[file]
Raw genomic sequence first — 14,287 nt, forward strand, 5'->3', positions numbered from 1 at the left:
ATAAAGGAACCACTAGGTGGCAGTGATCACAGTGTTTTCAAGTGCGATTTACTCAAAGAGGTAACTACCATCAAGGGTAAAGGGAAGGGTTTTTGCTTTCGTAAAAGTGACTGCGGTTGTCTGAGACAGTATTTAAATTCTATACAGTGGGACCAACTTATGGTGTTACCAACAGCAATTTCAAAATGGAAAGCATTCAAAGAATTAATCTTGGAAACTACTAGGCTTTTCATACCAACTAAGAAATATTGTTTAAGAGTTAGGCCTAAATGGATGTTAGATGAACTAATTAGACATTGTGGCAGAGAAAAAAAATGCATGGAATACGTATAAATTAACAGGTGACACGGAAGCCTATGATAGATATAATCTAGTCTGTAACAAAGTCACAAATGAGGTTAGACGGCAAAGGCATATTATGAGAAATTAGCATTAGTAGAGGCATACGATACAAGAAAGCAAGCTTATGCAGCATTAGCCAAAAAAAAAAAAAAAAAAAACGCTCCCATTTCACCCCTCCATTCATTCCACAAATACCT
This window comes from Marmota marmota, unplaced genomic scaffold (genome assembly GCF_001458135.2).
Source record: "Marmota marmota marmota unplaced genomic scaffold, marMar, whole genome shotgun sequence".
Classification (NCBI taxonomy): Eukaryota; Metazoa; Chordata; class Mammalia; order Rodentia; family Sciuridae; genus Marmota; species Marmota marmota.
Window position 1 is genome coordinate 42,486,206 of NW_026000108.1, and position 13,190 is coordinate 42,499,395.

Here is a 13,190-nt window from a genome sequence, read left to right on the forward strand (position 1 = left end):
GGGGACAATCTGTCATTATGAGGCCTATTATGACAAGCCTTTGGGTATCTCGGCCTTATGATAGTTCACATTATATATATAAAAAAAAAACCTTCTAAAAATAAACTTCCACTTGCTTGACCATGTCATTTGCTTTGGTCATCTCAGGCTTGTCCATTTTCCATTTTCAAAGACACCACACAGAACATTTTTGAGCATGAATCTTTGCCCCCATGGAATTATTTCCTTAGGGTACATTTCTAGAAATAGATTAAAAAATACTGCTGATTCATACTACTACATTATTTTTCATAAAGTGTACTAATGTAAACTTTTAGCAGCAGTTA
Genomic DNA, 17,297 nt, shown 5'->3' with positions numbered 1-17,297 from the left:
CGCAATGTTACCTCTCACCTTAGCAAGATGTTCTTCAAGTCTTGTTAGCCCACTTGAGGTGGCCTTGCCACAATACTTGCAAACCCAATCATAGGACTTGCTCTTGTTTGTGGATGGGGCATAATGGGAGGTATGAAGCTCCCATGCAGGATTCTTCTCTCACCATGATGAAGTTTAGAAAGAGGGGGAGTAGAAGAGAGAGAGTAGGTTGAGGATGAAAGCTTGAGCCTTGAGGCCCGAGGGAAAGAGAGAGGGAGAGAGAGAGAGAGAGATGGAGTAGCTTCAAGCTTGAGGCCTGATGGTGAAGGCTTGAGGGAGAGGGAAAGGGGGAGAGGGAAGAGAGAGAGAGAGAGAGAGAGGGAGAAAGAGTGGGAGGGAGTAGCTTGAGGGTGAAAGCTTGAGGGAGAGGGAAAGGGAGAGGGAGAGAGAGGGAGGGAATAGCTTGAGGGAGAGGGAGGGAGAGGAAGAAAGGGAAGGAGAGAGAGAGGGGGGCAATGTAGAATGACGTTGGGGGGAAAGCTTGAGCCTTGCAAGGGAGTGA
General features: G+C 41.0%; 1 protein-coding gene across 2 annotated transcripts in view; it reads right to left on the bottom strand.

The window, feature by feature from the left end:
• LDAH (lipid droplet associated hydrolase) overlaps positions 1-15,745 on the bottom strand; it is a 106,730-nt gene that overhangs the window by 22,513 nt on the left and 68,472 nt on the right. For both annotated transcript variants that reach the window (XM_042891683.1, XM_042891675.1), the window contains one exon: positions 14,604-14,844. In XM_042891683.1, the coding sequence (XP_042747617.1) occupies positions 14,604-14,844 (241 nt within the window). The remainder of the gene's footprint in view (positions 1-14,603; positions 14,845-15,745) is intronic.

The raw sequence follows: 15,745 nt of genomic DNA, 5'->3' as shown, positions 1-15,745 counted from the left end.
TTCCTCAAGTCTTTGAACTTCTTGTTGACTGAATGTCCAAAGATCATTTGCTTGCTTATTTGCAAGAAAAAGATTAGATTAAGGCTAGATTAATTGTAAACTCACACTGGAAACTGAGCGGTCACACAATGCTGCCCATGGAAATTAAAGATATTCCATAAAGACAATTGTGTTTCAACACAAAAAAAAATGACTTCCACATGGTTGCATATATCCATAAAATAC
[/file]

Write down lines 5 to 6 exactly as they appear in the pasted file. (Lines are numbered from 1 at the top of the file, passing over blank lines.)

Classification (NCBI taxonomy): Eukaryota; Metazoa; Chordata; class Mammalia; order Rodentia; family Sciuridae; genus Marmota; species Marmota marmota.
Window position 1 is genome coordinate 42,486,206 of NW_026000108.1, and position 13,190 is coordinate 42,499,395.